He also vowed to "revisit the Patriot Act to ensure that there is real and robust oversight of tools like national security letters, sneak-and-peek searches, and the use of the material witness provision."
Midway through Obama’s first term, we rated both of those promises as compromises. Although no substantive changes have been made to enhance oversight of surveillance under the FISA statute or Patriot Act, the Obama administration has voluntarily enacted several measures in the executive branch. Most notably, the Justice Department implemented oversight reforms from a 2009 bill that failed to pass Congress.
Obama also targeted the Bush administration’s use of executive orders to conduct surveillance programs, saying "most of the problems that we have had in civil liberties were not done through the Patriot Act, they were done through executive order by George W. Bush. And that’s why the first thing I will do when I am president is to call in my attorney general and have he or she review every executive order to determine which of those have undermined civil liberties, which are unconstitutional, and I will reverse them with the stroke of a pen."
"I take the Constitution very seriously," he said. "The biggest problems that we’re facing right now have to do with George Bush trying to bring more and more power into the executive branch and not go through Congress at all. And that’s what I intend to reverse when I’m president of the United States of America."
The one clear instance of Obama reversing course on a civil liberties promise occurred not with the recent publication of the NSA scandal, but nearly five years ago. In its original incarnation, the FISA statute was designed to protect citizens’ civil liberties — leveling fines, for instance, at any telecommunications company that helped government agencies conduct surveillance on its customers without warrants. In the early stages of the Democratic Primary, then-Sen. Obama promised to filibuster any bill that would give companies immunity from those fines — essentially removing their major deterrent from complying with wiretap requests.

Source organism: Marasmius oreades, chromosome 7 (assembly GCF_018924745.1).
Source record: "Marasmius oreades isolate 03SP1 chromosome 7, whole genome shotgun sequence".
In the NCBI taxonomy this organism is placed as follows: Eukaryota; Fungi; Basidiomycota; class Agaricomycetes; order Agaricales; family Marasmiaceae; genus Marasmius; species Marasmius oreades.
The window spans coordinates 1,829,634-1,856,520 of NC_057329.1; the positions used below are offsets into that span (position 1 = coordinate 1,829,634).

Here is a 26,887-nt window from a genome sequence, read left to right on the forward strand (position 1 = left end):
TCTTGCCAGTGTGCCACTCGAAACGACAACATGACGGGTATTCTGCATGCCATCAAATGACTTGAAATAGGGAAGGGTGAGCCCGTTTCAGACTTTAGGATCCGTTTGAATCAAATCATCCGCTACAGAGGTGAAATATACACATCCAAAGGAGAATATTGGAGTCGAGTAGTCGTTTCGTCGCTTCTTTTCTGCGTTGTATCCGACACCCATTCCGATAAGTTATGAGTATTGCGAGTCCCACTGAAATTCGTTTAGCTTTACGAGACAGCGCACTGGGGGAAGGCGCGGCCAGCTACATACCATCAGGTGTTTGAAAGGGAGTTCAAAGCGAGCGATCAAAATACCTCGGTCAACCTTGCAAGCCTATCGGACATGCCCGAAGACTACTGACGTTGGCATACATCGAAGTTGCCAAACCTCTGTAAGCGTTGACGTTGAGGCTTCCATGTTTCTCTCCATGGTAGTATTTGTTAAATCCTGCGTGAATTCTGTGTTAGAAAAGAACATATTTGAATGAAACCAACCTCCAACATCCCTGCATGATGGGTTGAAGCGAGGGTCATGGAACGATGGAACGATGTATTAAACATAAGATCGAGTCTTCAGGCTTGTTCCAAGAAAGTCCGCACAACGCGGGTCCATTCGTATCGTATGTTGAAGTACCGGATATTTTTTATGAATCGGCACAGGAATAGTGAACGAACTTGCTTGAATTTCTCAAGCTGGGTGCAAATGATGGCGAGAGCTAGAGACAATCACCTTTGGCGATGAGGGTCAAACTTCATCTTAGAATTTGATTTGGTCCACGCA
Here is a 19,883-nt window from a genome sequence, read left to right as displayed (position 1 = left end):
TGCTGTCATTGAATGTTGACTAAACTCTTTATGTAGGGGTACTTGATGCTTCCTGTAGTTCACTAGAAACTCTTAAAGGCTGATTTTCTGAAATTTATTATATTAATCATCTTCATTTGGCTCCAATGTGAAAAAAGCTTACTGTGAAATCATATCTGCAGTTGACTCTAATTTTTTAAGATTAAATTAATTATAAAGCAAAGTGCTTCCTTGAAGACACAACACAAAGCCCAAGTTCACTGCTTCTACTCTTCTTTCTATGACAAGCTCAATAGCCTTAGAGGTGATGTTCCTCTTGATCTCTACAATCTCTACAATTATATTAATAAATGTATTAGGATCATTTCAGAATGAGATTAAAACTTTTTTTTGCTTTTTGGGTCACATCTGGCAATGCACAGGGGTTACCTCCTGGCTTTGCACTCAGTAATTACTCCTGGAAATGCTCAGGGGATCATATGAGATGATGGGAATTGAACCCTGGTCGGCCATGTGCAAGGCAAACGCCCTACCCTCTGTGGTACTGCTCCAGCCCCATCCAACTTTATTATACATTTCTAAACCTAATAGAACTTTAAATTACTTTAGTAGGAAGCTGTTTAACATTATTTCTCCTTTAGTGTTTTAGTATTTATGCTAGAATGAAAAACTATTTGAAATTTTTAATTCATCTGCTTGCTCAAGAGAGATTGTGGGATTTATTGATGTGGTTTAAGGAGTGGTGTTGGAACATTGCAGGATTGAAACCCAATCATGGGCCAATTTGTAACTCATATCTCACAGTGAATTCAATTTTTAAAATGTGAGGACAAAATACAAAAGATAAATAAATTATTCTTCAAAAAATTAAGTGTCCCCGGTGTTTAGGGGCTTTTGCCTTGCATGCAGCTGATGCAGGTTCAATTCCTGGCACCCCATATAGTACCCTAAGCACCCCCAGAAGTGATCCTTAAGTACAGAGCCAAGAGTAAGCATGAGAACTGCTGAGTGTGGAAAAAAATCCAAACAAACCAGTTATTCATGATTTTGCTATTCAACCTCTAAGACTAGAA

But in July 2008, Obama voted for a bipartisan compromise bill updating the FISA statute that granted telecommunications companies legal immunity in these cases. Though this prompted a backlash among his more liberal supporters, Obama defended his decision at the time, calling the bill a "marked improvement over last year’s Protect America Act" and saying it provided "effective intelligence collection tools with appropriate safeguards."
Meanwhile, on a topic related to the recent leak about surveillance, Obama promised in 2008 to increase protections for whistleblowers. Obama has improved conditions for some whistleblowers, such as government workers who report fraud, waste and abuse within federal agencies. But he has not succeeded in enacting any structural reforms, so we rated this promise as a Compromise last year. The notable exceptions to these improved conditions, however, are whistleblowers from the national security apparatus — whistleblowers like Edward Snowden. As noted in the Obameter ruling, individuals who have leaked information from the intelligence or national security communities have generally been prosecuted under the Espionage Act and enjoy none of the protections other whistleblowers do.